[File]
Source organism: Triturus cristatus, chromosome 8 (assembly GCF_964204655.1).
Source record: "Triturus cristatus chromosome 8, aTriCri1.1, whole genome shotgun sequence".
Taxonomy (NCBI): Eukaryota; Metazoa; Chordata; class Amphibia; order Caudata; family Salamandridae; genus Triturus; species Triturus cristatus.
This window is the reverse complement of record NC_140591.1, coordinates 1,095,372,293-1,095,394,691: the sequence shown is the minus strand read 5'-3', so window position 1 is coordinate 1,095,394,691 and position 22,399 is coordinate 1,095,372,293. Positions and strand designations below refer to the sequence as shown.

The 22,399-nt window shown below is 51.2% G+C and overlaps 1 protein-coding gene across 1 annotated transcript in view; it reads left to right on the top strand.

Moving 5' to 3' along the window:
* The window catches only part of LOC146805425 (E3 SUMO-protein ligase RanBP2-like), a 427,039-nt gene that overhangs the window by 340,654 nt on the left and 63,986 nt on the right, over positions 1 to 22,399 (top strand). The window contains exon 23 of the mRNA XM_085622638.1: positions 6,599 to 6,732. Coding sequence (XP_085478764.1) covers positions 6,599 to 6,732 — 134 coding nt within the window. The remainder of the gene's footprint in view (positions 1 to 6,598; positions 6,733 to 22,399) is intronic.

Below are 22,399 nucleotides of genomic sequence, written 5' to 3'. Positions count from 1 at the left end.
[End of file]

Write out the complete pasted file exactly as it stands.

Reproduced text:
Source organism: Triturus cristatus, chromosome 8 (assembly GCF_964204655.1).
Source record: "Triturus cristatus chromosome 8, aTriCri1.1, whole genome shotgun sequence".
Taxonomy (NCBI): Eukaryota; Metazoa; Chordata; class Amphibia; order Caudata; family Salamandridae; genus Triturus; species Triturus cristatus.
This window is the reverse complement of record NC_140591.1, coordinates 1,095,372,293-1,095,394,691: the sequence shown is the minus strand read 5'-3', so window position 1 is coordinate 1,095,394,691 and position 22,399 is coordinate 1,095,372,293. Positions and strand designations below refer to the sequence as shown.

The 22,399-nt window shown below is 51.2% G+C and overlaps 1 protein-coding gene across 1 annotated transcript in view; it reads left to right on the top strand.

Moving 5' to 3' along the window:
* The window catches only part of LOC146805425 (E3 SUMO-protein ligase RanBP2-like), a 427,039-nt gene that overhangs the window by 340,654 nt on the left and 63,986 nt on the right, over positions 1 to 22,399 (top strand). The window contains exon 23 of the mRNA XM_085622638.1: positions 6,599 to 6,732. Coding sequence (XP_085478764.1) covers positions 6,599 to 6,732 — 134 coding nt within the window. The remainder of the gene's footprint in view (positions 1 to 6,598; positions 6,733 to 22,399) is intronic.

Below are 22,399 nucleotides of genomic sequence, written 5' to 3'. Positions count from 1 at the left end.